Learn how to manage your diabetic neuropathy in the colder winter months.
Toes tingling? Fingers burning? Feet feeling numb? If you have diabetes and you're experiencing these symptoms, you may have peripheral neuropathy, a type of diabetic neuropathy, also known as nerve damage. It's likely your symptoms came on gradually or began mildly. While peripheral neuropathy can be problematic all year round, the winter cold can exacerbate symptoms and complications.
Peripheral neuropathy is a common condition among people with diabetes as it can be caused by prolonged periods of high blood sugar levels. It's especially prevalent among those who have managed the disease for twenty-five years or more. According to the National Institutes of Health, between sixty to seventy percent of people with diabetes have some form of neuropathy.
Cold weather causes the body to slow blood circulation to extremities in order to protect vital organs like the heart and brain. This reduced blood flow can increase neuropathy symptoms in the hands, feet, fingers, and toes.
Getting your blood sugar under control is the first step to managing neuropathy and preventing more serious symptoms. Complications of peripheral neuropathy can range from numb or painful extremities to infections and in severe cases, amputation. However, the good thing about peripheral neuropathy is that the symptoms can be managed, and there's a variety of ways to do so. Staying on top of your symptoms may help prevent further nerve damage.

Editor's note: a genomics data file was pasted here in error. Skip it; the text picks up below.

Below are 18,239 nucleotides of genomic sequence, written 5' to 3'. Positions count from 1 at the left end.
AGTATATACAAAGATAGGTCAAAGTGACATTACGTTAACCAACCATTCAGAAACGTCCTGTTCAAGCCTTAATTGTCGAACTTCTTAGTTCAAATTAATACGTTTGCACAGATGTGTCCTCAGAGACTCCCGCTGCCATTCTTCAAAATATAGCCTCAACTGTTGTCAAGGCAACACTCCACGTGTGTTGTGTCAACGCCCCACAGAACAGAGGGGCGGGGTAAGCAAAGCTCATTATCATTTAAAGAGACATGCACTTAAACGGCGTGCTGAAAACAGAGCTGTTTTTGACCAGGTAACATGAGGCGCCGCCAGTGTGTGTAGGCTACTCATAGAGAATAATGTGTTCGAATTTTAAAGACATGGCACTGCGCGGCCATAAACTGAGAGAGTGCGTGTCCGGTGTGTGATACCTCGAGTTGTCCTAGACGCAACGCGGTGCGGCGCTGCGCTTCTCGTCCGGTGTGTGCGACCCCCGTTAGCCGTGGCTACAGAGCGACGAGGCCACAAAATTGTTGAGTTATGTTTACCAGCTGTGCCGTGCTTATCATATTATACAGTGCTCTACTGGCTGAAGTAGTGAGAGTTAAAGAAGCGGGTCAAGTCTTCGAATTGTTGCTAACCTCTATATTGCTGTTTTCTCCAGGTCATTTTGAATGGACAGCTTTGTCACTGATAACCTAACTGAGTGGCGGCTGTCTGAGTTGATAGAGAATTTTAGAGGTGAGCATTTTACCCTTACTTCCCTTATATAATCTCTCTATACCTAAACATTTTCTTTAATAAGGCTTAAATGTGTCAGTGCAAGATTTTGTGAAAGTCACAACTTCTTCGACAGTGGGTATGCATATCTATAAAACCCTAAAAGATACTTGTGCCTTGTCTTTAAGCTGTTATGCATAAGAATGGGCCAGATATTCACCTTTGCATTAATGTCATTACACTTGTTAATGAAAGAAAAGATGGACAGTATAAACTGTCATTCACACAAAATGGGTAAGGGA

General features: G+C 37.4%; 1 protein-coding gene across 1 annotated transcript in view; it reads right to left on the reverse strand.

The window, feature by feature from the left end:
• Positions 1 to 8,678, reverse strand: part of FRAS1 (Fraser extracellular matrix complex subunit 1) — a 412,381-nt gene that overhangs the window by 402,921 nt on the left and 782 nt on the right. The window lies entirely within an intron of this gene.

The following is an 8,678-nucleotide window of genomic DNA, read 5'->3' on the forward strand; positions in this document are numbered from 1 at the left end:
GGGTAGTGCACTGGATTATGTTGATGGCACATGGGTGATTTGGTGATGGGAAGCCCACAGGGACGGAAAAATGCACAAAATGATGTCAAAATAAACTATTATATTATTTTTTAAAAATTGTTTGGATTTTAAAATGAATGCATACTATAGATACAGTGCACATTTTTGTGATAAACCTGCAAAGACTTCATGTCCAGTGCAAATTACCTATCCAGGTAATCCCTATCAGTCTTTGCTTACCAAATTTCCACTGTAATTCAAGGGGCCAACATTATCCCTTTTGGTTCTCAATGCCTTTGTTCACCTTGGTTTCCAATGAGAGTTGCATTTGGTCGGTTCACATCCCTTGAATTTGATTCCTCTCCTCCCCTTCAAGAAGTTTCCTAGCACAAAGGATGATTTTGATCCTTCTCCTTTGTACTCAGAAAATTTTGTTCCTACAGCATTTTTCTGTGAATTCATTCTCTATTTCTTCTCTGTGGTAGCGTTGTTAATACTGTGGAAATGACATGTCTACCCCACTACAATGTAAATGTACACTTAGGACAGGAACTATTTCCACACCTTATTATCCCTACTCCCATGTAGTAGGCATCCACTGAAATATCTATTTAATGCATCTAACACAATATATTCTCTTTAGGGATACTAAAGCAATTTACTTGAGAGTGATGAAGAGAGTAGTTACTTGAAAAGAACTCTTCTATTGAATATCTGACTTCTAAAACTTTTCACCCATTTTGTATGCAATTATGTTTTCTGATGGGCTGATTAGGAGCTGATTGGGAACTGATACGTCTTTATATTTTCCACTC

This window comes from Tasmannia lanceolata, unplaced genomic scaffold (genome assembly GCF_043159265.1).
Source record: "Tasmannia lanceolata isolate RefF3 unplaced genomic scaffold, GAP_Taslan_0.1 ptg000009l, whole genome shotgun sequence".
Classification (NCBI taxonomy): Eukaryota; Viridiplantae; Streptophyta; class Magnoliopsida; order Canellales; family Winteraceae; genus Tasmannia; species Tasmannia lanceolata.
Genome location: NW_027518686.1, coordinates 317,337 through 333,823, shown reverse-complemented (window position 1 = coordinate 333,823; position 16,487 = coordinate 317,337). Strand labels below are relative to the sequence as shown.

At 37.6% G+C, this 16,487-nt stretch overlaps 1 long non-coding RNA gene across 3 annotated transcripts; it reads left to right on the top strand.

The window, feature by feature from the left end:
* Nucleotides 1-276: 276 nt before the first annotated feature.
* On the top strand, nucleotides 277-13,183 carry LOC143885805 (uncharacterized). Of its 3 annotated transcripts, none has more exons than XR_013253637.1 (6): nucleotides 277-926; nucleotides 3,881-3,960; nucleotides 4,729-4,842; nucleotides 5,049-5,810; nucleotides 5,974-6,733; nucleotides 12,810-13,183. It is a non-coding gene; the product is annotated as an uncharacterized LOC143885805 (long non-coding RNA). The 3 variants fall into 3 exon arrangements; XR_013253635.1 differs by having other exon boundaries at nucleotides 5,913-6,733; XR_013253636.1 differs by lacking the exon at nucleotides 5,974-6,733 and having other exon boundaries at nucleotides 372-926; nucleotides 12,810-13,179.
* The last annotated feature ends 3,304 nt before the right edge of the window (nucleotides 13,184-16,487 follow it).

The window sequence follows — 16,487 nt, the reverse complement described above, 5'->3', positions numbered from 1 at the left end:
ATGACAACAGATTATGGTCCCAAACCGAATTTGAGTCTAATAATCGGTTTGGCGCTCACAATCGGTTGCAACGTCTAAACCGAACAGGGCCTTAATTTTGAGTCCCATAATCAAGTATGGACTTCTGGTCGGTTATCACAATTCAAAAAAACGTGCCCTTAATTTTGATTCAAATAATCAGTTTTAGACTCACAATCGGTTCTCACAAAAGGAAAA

Sometimes the best ways to manage symptoms are also the simplest. Keep neuropathy in check by taking a proactive role in your health.
If you can't feel your feet because of nerve damage you may not notice a cut, blister, or sore, which can lead to infection. Avoid these serious complications by staying one step ahead.
Managing your neuropathy symptoms can mean greatly improving your quality of life. It can also mean more restful nights, as pain and tingling can interfere with sleep. Symptom relief medications include:
Always check with your doctor or Rite Aid Pharmacist before taking any medication, even over the counter drugs.
By Joelle Klein
National Institute of Diabetes and Digestive and Kidney Diseases, Nerve Damage (Diabetic Neuropathies)
Wolters Kluwer, Patient Education: Diabetic Neuropathy (Beyond the Basics)
These articles are not a substitute for medical advice, and are not intended to treat or cure any disease. Advances in medicine may cause this information to become outdated, invalid, or subject to debate. Professional opinions and interpretations of scientific literature may vary. Consult your healthcare professional before making changes to your diet, exercise, or medication regime.